Thursday, October 23, 2014

an honorable harvest

sunny quaking aspen
nine for a friend.
i listened to this lecture this week: 
(i sadly missed it "in person")

autumn cow pasture 
about the honorable harvest.
it's happening here
i see amish neighbors
bringing in hay and corn using their big horses.
the gardens are mostly asleep
(you may remember what happened to mine)
but my friends are still eating
fall bounty.
my backyard and overgrown meadow 
i am harvesting from my friends 
the weeds,
and i find myself 
doing what dr. kimmerer suggests:
introducing myself
asking to share
and sharing what i make
with others.
it's surprisingly comfortable, appropriate
to say
hello, please, and thankyou
to wild grapevine.
 a few little grapes.
 the medicines at your feet,
 sumac, prunus, goldenrod, wild grape,
 common weed plants.
and a few pieces of aluminum, copper, and 
"hard" well water
an honorable harvest.
for beauty
and for the knowledge of books.


Valerianna said...

I've asked permission to take roots, plants, branches and even stones before doing so, and always say thank you. I was collecting mountain laurel branches with a friend once, and he was trying to dislodge a dead one that was part way fallen over. I suggested he ask permission, wait for the answer, and, if yes, pull. He thought I was crazy, but decided to ask, wait and when he magically felt a "yes", he pulled and the tree came out in an instant, throwing him to the ground. He was shocked.

Great paper!

Velma Bolyard said...

valerie, robin's lecture reminded me (as did her book) of the obligation we (plants and people) have to work together.

Debbie said...

Lovely colours from the sumac, mine looked wonderful when wet but not so good when the fabric was dry.
From the comments I think I must listen to the lecture.

ArtPropelled said...

Aah.. your colours are beautiful.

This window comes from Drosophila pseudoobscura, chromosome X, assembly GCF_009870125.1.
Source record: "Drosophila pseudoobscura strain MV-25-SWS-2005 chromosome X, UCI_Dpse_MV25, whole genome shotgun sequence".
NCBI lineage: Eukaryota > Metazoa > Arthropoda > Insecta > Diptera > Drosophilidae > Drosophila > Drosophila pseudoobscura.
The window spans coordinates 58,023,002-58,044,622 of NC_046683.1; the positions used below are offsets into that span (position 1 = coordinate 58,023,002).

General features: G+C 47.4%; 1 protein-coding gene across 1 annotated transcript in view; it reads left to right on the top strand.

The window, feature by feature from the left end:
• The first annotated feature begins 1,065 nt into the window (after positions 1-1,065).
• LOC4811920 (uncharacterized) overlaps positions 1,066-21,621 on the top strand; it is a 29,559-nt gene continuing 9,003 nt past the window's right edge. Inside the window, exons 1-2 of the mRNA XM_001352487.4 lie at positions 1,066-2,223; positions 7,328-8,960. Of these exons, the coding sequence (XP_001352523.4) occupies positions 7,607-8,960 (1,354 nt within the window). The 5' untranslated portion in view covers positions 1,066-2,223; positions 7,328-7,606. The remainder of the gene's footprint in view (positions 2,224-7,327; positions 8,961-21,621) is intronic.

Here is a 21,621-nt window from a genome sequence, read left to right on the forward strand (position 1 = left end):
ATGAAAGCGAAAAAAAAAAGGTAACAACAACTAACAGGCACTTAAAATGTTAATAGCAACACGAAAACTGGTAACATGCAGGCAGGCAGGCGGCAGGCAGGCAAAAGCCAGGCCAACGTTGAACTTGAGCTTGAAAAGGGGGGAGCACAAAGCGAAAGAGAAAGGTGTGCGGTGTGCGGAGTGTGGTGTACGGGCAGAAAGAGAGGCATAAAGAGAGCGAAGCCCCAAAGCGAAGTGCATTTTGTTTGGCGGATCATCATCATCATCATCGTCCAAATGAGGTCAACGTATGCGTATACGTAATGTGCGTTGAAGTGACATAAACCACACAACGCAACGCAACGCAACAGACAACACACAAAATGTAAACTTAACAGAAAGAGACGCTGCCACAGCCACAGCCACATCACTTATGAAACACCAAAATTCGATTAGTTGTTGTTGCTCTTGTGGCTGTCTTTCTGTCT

I sometimes speak to the sea and am often surprised at the bounty that washes up at my feet.

Gardener in the Distance said...

You aren't sleeping in your autumn, Velma.
I like your wild meadow garden. It's about all a garden needs to be.
Thank you for your tranquil post.

Anonymous said...

I've just finished re-reading "Braiding Sweetgrass", it is a wonderful reminder to honor all the earth's gifts. lovely prints.

jude said...

i like your 9 leaves

mansuetude said...

Beautifully put
Harvest for beauty, a necessity to our nourishment.

Mo Crow said...

I love this post Velma!

Velma Bolyard said...

debbie, these are dry and pressed. listen, indeed!
robyn, you may like what robin has to say...
faisal, it's wild all right! and wonderful. i have had sheep, horses, and gardens on this land.
jean, listen to her talk!!
jude, they're for you. and listen to th talk.
m, thank you
mc, thanks for letting me know.

Arija said...

What a lovely autumn and bountiful harvest. Whoever said it had to be edible.

Velma Bolyard said...

arija, my thoughts exactly!

jilloy said...

Hi Velma
thank you so much for posting a link to Robin Wall Kimmerer's lecture. Her philosophy resonates so strongly with an Australian Indigenous world view (which I'm sure you realise from the time you spent here). Kind regards,

Velma Bolyard said...

jill, i used braiding sweetgrass to pull readings from last year while teaching in oz. it was the perfect blend, australian summer and dr kimmerer!

jilloy said...

yes I remember Velma. Beautiful. Now I must order that book!

Velma Bolyard said...

jill-i hope it's affordable, you can hear some of her talks online if you search her name...

Sharmon Davidson said...

Gorgeous ecoprints - just exquisite!

Velma Bolyard said...

sharmon, thanks very much.

jilloy said...

I'm now waiting for braiding sweetgrass to arrive (good price at abebooks). In the meantime I'm reading wisdom sits in places. xxx

Velma Bolyard said...

jill, excellent! please tell me what you think of it.

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